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Santos v. Vallante

United States District Court, M.D. Pennsylvania

October 28, 2014

DAISY SANTOS, Plaintiff.
v.
WILLIAM VALLANTE, Defendant.

MEMORANDUM OPINION

MARTIN C. CARLSON, District Judge.

I. INTRODUCTION

The is a diversity action that arises out of a traffic accident that occurred in Gettysburg, Pennsylvania on June 8, 2012. The plaintiff, Daisy Santos, sued William Vallante, alleging that he was negligent and reckless in operating his vehicle "while under the influence of intoxicating liquor or drugs, " thereby causing the accident. Vallante has admitted that he was negligent in causing the accident, but has firmly denied that he was under the influence of alcohol or drugs at the time.

The matter now comes before the Court on Defendant Vallante's motion for a protective order. In the motion, Defendant Vallante seeks to preclude the plaintiff from obtaining discovery seeking information regarding the following:

• Defendant Vallante's medical conditions, injuries, and diseases;
• identification of the medical professionals who have treated Vallante over the years, and the location of the facilities where Vallante has obtained medical care;
• all medications that were prescribed to Vallante as of the date of the traffic accident that gave rise to this litigation; and
• whether or not Vallante has ever treated for alcoholism or drug use, or for another mental health disorder.

Defendant Vallante has resisted responding to five interrogatories seeking this information, positing that the police officer who investigated the traffic accident attested during his deposition that Vallante showed no signs of impairment during the investigation, and for that reason he did not administer field sobriety tests at the time. Additionally, Defendant Vallante has tendered an affidavit in which he attests that he had consumed no alcohol, non-prescription medication, or other illicit substances in the 48 hours that preceded the accident. This affidavit also outlines the prescription medications that Vallante took on the morning of the accident, and underscored that he had been taking these medications without incident for nearly three years before the accident, and had never been advised to refrain from driving a car. Because he contends the information sought is sensitive and personal, and because there is allegedly no evidence that would show that Vallante was impaired at the time of the accident, he seeks entry of a protective order to safeguard information that he maintains is private and sensitive.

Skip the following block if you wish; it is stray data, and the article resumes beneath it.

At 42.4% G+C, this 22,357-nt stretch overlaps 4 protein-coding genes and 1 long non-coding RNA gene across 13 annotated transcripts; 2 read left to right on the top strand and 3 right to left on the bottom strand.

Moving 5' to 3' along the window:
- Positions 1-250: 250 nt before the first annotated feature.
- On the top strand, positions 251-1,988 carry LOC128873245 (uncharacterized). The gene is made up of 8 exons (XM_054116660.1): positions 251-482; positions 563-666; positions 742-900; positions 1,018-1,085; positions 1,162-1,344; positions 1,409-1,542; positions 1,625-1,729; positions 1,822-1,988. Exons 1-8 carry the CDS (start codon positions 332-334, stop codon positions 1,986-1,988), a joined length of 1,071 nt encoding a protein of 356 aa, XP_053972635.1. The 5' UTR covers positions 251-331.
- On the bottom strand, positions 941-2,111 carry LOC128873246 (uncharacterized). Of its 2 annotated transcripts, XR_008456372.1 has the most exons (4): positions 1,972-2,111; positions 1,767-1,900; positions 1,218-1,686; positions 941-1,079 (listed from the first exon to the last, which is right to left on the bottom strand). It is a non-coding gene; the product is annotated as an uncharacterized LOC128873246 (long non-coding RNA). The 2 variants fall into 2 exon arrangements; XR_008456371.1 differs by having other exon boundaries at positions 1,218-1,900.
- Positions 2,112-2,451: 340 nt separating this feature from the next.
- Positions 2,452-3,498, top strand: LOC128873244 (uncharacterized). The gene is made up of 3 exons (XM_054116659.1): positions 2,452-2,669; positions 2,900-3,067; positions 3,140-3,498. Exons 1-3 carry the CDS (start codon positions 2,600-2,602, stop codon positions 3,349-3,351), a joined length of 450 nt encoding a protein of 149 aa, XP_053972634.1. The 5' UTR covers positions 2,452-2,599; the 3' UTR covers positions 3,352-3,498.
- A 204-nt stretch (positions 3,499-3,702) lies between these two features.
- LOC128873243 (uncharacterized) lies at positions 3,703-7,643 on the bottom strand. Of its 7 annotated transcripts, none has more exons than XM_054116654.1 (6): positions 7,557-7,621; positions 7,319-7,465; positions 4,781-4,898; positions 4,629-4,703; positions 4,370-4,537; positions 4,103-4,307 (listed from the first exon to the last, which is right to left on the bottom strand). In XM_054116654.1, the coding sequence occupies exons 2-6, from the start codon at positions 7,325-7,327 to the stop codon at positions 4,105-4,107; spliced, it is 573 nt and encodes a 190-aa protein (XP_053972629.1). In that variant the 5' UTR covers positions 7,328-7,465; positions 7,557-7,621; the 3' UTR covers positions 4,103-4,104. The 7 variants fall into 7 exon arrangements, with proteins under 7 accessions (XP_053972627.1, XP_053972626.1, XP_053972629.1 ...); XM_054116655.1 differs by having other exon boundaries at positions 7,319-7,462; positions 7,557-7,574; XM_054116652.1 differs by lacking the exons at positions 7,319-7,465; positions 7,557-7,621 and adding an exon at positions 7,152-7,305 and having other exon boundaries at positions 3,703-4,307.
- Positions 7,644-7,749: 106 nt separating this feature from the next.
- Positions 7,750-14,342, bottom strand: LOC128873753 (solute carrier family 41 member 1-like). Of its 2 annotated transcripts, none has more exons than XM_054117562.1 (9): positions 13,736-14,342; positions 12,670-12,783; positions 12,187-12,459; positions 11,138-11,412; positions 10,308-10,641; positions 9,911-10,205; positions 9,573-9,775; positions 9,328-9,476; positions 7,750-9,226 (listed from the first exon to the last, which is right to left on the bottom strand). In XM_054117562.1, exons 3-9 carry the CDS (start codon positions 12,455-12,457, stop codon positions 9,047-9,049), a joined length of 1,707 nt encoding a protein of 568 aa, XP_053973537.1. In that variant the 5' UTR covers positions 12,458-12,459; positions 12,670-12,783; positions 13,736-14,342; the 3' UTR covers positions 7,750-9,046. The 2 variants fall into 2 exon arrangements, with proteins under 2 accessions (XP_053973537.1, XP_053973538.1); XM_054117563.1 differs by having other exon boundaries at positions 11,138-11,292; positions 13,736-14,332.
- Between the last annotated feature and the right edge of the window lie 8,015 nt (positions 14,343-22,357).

The plaintiff opposes the motion, arguing that Vallante is improperly arguing about the potential admissibility of evidence at trial, and not about the potential relevance of the information sought, which is what actually matters at this stage. Moreover, the plaintiff argues that the information sought regarding medical treatment, medication regimens, and treatment for drugs or alcohol use may be relevant to this case and the claims alleged, and the interrogatories do not seek the production of documents or other information that might be subject to other laws governing the privacy of medical information. Lastly, aside from issues relating to relevance, the plaintiff maintains that the information sought is not burdensome, and that Vallante has not demonstrated good cause for the issuance of a protective order.

On October 27, 2014, the Court convened a telephone conference with the parties to address this discovery dispute, and a related dispute over the scheduling of certain depositions that have been delayed due to the pending motion. Upon consideration of the parties' briefs, and the discussion held with the parties regarding this matter, we find that the plaintiff's motion for a protective order should be denied to the extent that it seeks to totally preclude inquiry into these matters, but granted, in part, in that the scope of the interrogatories should be subject to significant temporal limitations.[1]

II. DISCUSSION

A. Rules 26(b)(1) and 26(c) of the Federal Rules of Civil Procedure

The Federal Rules of Civil Procedure, in general, permit parties to engage in a broad range of discovery as part of the litigation process. Rule ...


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